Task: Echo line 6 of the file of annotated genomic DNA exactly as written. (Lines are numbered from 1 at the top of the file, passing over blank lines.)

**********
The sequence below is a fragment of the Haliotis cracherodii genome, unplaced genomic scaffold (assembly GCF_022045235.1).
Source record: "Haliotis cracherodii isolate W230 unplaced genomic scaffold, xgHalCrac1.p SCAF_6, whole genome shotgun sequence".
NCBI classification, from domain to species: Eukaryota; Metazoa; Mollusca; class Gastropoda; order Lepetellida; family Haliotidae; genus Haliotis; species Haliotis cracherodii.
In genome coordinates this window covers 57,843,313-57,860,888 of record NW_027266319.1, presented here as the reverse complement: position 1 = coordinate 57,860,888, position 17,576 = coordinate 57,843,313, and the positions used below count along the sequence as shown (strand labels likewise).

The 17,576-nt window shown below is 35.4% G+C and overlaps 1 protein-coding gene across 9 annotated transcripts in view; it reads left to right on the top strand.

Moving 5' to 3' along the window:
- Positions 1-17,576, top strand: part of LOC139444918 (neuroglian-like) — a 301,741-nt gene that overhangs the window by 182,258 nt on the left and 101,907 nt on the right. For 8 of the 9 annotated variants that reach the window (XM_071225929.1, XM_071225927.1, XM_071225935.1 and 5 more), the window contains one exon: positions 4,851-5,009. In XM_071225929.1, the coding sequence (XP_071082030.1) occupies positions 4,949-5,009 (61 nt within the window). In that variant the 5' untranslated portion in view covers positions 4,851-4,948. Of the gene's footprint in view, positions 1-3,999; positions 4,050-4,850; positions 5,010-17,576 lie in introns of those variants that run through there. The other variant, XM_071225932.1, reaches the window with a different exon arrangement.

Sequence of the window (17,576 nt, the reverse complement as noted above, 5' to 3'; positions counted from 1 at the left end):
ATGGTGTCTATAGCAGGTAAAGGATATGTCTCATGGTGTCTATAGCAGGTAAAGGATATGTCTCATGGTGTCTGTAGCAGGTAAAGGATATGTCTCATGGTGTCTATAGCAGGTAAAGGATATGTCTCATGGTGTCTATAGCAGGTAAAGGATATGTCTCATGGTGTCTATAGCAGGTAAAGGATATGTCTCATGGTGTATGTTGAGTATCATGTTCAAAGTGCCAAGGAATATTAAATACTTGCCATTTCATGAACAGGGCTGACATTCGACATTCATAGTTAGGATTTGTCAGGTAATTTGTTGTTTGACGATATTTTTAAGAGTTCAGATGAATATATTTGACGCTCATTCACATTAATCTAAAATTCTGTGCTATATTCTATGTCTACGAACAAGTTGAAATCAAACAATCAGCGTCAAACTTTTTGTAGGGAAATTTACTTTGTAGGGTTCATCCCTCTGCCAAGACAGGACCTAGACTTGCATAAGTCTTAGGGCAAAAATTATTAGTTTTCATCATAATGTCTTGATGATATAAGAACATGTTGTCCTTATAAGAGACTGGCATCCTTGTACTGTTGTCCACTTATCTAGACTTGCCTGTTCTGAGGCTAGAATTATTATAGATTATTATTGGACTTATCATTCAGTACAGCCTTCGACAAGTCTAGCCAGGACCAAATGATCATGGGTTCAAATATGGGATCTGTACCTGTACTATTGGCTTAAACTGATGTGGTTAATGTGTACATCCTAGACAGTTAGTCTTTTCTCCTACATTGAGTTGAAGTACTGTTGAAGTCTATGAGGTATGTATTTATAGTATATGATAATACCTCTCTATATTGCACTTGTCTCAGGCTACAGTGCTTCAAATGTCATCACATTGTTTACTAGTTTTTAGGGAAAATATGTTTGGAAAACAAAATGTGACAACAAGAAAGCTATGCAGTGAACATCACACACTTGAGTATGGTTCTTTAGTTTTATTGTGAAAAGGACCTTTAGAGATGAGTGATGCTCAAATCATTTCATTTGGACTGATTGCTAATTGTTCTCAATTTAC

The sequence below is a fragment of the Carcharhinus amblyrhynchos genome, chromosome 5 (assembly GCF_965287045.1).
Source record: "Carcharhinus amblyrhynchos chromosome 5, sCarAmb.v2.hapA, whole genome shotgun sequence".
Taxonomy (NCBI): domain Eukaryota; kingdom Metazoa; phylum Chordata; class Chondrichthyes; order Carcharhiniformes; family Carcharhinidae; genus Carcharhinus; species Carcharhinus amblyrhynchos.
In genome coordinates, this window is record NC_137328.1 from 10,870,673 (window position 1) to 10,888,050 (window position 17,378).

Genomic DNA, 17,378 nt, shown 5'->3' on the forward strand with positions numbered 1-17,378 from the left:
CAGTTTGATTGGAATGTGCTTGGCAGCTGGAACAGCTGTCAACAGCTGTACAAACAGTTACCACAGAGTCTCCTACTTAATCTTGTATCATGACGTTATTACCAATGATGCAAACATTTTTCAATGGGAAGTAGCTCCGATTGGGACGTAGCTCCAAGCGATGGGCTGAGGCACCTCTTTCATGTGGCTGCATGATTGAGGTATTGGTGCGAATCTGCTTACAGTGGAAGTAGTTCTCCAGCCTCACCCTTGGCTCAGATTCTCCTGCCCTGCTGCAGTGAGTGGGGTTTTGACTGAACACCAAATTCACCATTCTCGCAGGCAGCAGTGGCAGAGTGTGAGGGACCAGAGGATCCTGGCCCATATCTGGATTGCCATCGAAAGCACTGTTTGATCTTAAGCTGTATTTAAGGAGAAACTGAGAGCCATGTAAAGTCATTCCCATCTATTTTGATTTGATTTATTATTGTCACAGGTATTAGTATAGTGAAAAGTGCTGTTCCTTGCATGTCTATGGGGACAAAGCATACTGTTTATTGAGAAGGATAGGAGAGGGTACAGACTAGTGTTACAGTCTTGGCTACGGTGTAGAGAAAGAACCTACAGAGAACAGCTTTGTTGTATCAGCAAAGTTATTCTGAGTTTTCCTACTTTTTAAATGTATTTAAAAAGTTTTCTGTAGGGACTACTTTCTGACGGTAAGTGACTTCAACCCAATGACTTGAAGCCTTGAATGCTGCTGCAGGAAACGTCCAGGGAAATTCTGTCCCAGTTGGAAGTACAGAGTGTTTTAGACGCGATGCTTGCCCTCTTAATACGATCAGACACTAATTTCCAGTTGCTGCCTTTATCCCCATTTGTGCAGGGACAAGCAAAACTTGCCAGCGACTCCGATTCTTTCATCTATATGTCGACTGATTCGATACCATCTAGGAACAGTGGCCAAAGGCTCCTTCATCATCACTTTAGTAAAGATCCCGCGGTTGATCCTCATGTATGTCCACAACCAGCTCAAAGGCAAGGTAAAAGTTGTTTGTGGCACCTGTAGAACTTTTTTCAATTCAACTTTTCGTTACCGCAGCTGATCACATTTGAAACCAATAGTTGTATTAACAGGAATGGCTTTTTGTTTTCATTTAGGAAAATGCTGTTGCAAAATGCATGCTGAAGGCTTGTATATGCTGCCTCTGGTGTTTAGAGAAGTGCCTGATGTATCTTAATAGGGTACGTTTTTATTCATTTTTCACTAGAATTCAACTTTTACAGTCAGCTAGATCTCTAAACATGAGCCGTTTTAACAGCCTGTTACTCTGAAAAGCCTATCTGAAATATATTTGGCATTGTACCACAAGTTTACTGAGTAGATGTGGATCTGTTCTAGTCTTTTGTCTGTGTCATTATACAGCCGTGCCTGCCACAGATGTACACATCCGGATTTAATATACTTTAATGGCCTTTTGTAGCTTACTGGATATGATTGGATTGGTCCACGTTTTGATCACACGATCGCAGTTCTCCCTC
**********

Moving 5' to 3' along the window: